It has further been found that the length of time intervals between the treatment periods and the length of the treatment periods themselves is important. Preferably the length of sessions should be no greater than one-half hour and the frequency should be every 24 to 48 hours through the treatment period. A treatment period should be eighteen sessions.

Anecdotal patient date is persuasive of the usefulness of the treatment:

M., a 45 year old white female, and her daughter S., an 18 year old white female were involved in a motor vehicle accident mid-1992. M. and J. both suffered multiple injuries resulting in hematoma and ecchymotic discoloration of the thighs and lower limbs. During the 14 month period prior to entering the magnetic therapy program as described in this application in September 1993, both patients had discoloration of the thighs and lower limbs (ecchymoses) which remained unchanged and plainly obvious. After 18 treatments of the cervical spine and 18 treatments of the right knee and thigh, S. and the attending physician both noticed a significant reduction of the unwanted discoloration to a point that any dissimilarity to normal skin color was virtually indiscernible. M. received 18 treatments to the Thoracic Spine and 18 treatments to the Lumbar Spine. M and the attending physician both noticed a significant reduction of the unwanted discoloration to a point that any dissimilarity to normal skin color was virtually indiscernible.

B., a 78 year old white female, was prescribed large doses of prednisone (cortisone) over a 3 year period for a respiratory condition. The long term prednisone therapy resulted in severe thinning and atrophy of the skin on her hands and forearms. The patient complained of constant and repeated multiple severe injuries to the skin upon minimal frictional contact with clothing or during activities as simple as rubbing her hands or arms along a table top. These injuries were associated with multiple hemorrhages into the skin which resulted in unchanging discoloration. The attending physicial and the patient's daughter, a Registered Nurse, noted multiple small eccyhmotic and hemorrhagic areas on her arms and hands. Wrinkling of large areas of the skin was moderately severe throughout the forearms and hands. There was obvious wasting of the skin. After a course of 18 treatments of magnatic therapy as described in this application, there was an obvious increase in skin thickness, turgor and an overall increase in the integrity of the skin tissue. The skin became more resistant to denuding, abrasion and tearing. The wrinkles were less obvious. Hemorrhages of the skin were less prevalent, and the skin was able to withstand greater stress. Improvement of the skin tone and color was apparent, compared to the untreated hand and forearm; this was authenticated by other attending physicians.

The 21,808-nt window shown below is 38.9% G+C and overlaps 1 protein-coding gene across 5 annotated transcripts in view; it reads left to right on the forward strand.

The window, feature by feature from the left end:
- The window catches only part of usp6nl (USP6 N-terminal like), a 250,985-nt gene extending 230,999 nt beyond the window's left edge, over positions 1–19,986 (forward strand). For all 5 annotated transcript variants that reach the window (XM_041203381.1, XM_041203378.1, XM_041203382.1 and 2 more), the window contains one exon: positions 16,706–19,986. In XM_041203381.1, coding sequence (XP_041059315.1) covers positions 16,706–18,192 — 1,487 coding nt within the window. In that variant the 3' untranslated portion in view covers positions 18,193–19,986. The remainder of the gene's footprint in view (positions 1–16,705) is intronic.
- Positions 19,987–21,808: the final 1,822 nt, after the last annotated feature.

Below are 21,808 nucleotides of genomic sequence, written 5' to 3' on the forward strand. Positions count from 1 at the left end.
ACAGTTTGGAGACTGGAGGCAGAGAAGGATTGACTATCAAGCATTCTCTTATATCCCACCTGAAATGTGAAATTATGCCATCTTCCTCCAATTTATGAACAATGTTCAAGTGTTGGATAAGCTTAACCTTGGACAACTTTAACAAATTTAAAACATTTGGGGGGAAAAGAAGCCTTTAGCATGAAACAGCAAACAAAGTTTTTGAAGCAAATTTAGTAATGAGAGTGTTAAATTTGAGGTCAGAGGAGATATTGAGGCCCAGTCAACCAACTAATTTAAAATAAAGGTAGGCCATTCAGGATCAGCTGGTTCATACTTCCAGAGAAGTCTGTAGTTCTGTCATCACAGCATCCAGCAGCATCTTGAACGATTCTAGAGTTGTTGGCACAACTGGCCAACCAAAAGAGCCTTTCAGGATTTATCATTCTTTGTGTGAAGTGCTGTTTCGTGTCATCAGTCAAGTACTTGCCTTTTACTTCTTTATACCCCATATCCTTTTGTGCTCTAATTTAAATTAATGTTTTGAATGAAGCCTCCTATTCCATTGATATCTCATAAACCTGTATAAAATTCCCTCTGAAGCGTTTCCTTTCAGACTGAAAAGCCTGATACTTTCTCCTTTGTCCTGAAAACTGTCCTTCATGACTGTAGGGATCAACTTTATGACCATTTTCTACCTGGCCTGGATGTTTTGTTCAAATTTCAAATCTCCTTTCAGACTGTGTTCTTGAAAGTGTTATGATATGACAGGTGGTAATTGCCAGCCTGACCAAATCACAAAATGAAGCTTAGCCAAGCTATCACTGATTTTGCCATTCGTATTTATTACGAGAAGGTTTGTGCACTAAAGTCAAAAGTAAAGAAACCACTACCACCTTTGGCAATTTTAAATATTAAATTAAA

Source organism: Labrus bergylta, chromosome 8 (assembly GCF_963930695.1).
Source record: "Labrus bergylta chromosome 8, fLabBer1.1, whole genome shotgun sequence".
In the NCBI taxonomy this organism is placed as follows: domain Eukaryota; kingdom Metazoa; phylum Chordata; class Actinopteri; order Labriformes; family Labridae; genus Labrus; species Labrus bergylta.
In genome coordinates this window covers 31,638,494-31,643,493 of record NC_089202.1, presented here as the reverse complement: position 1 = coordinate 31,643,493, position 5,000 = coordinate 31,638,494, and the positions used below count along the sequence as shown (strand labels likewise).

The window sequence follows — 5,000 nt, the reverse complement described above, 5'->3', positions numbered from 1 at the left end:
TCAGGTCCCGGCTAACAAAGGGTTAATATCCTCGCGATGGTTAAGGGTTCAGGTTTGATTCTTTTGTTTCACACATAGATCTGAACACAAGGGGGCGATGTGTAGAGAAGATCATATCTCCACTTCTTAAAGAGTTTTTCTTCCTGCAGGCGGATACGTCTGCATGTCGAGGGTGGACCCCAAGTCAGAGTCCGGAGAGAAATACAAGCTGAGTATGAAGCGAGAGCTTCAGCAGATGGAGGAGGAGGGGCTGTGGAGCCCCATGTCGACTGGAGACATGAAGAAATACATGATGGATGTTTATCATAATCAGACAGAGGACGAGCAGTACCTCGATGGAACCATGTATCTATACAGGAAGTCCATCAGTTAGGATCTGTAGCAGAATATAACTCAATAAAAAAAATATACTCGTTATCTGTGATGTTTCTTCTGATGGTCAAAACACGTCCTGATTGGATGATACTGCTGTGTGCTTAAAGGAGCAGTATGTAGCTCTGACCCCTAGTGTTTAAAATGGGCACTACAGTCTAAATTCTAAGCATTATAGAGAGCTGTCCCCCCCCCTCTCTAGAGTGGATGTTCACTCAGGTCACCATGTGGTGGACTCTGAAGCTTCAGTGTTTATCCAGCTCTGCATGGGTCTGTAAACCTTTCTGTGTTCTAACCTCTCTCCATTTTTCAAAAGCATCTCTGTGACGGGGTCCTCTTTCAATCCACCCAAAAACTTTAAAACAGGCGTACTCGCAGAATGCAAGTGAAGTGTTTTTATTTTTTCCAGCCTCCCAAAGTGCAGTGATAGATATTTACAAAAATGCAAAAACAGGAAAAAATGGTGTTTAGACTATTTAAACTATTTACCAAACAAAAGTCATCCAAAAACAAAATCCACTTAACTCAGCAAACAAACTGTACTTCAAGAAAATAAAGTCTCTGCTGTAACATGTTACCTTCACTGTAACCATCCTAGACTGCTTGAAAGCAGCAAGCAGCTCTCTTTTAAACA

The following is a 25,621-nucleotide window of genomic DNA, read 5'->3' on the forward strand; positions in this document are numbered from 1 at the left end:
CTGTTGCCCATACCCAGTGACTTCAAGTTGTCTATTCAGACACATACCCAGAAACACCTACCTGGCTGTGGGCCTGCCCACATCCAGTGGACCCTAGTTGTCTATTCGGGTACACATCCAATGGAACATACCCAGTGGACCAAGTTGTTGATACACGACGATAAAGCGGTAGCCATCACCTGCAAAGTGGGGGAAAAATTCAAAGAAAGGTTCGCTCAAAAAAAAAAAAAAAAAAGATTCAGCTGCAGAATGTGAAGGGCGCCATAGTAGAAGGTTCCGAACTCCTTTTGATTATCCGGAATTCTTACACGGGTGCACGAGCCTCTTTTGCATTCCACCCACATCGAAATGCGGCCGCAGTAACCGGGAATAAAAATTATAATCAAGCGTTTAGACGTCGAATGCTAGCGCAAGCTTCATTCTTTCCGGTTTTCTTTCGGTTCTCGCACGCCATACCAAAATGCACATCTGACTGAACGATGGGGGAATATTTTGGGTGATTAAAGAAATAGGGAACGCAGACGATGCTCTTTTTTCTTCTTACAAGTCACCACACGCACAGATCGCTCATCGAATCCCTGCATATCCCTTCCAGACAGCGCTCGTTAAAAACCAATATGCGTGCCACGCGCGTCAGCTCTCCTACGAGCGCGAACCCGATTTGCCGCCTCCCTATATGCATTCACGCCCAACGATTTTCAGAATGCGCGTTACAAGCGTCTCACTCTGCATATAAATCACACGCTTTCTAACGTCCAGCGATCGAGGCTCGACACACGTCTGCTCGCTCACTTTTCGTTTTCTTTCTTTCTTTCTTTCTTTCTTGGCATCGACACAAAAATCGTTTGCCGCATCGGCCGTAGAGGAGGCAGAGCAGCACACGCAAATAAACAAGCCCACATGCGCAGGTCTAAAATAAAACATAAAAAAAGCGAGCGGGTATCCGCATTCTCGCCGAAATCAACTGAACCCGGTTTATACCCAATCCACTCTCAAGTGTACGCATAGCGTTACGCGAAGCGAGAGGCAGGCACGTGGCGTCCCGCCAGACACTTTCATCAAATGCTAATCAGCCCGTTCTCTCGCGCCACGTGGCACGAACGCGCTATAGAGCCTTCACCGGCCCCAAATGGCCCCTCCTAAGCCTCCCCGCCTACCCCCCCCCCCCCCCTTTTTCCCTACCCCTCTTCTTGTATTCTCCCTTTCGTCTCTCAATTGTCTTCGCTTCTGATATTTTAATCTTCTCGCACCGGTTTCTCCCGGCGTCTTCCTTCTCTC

To demonstrate in a controlled experiment situation the unexpectable results of the invention, the following protocol was set up:

Five female subjects over 50 years of age and post menopausal who are in good general health, free of any dermatological disorders, with normal skin, and do not use treatment products on their hands were selected.

Clinical procedure:

The test sites are the back of the hands and the subjects agreed to refrain from using any treatment products on the test sites. They agreed to continue their normal routine and not change any of the soaps they use for the one-month study duration.

After skin evaluation the subjects reported for eighteen (18) one-half hour (0.5 hr) magnetic treatments over one month. One hand (randomly selected) was magnetically treated and the other served as its untreated control. After treatment the subjects were re-evaluated. The re-evaluation was a side-by-side comparison of the right vs. the left hand.

Instructions used for the Biophysical Skin Evaluation Procedures follow:

Skin Elasticity via Ballistometry

Skin elasticity will be assessed with the Ballistometer on the outer wrist area of both hands. The subjects will place their arms on a flat table surface, resting their hands on a sand bag. Skin elasticity will be assessed by dropping a very light weight (1-5 grams) pendulum on the skin surface and measuring the bounce of the pendulum via a computer.

Skin Moisturization via GBE